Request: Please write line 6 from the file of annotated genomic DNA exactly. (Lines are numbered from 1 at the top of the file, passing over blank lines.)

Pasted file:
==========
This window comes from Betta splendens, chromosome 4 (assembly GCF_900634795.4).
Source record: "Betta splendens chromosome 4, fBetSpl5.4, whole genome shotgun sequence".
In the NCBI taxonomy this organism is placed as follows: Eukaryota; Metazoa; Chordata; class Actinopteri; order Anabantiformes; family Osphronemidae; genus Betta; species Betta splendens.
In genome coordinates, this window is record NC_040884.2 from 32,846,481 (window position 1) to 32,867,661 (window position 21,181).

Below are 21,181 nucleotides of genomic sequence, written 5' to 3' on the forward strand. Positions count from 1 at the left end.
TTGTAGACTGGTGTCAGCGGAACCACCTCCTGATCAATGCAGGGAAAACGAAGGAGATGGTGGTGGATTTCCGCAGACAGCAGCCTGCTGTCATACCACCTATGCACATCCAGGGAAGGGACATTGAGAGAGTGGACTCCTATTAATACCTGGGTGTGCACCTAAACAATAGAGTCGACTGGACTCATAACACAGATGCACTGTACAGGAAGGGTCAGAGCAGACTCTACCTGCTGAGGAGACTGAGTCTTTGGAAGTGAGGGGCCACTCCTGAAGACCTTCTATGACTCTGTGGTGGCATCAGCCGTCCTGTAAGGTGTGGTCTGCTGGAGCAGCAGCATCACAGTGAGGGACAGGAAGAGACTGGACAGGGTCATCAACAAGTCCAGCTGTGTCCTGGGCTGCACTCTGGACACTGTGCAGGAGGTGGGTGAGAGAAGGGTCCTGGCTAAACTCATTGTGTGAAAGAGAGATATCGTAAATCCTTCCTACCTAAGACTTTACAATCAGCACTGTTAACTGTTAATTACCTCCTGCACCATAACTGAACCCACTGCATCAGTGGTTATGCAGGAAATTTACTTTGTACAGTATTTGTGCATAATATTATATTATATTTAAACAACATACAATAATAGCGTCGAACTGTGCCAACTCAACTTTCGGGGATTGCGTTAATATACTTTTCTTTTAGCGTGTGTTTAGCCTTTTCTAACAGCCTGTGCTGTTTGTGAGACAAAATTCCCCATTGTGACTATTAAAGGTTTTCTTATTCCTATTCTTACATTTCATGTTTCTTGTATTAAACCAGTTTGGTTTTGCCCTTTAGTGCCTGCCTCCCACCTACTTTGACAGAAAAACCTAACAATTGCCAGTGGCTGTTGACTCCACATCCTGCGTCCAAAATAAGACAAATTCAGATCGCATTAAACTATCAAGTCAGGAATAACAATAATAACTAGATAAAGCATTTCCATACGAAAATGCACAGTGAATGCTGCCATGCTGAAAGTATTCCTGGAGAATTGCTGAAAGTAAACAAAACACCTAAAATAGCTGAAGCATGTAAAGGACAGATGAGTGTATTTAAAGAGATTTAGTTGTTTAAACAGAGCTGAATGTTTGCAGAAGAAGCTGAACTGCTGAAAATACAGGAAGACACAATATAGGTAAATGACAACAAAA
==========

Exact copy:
TTGTAGACTGGTGTCAGCGGAACCACCTCCTGATCAATGCAGGGAAAACGAAGGAGATGGTGGTGGATTTCCGCAGACAGCAGCCTGCTGTCATACCACCTATGCACATCCAGGGAAGGGACATTGAGAGAGTGGACTCCTATTAATACCTGGGTGTGCACCTAAACAATAGAGTCGACTGGACTCATAACACAGATGCACTGTACAGGAAGGGTCAGAGCAGACTCTACCTGCTGAGGAGACTGAGTCTTTGGAAGTGAGGGGCCACTCCTGAAGACCTTCTATGACTCTGTGGTGGCATCAGCCGTCCTGTAAGGTGTGGTCTGCTGGAGCAGCAGCATCACAGTGAGGGACAGGAAGAGACTGGACAGGGTCATCAACAAGTCCAGCTGTGTCCTGGGCTGCACTCTGGACACTGTGCAGGAGGTGGGTGAGAGAAGGGTCCTGGCTAAACTCATTGTGTGAAAGAGAGATATCGTAAATCCTTCCTACCTAAGACTTTACAATCAGCACTGTTAACTGTTAATTACCTCCTGCACCATAACTGAACCCACTGCATCAGTGGTTATGCAGGAAATTTACTTTGTACAGTATTTGTGCATAATATTATATTATATTTAAACAACATACAATAATAGCGTCGAACTGTGCCAACTCAACTTTCGGGGATTGCGTTAATATACTTTTCTTTTAGCGTGTGTTTAGCCTTTTCTAACAGCCTGTGCTGTTTGTGAGACAAAATTCCCCATTGTGACTATTAAAGGTTTTCTTATTCCTATTCTTACATTTCATGTTTCTTGTATTAAACCAGTTTGGTTTTGCCCTTTAGTGCCTGCCTCCCACCTACTTTGACAGAAAAACCTAACAATTGCCAGTGGCTGTTGACTCCACATCCTGCGTCCAAAATAAGACAAATTCAGATCGCATTAAACTATCAAGTCAGGAATAACAATAATAACTAGATAAAGCATTTCCATACGAAAATGCACAGTGAATGCTGCCATGCTGAAAGTATTCCTGGAGAATTGCTGAAAGTAAACAAAACACCTAAAATAGCTGAAGCATGTAAAGGACAGATGAGTGTATTTAAAGAGATTTAGTTGTTTAAACAGAGCTGAATGTTTGCAGAAGAAGCTGAACTGCTGAAAATACAGGAAGACACAATATAGGTAAATGACAACAAAA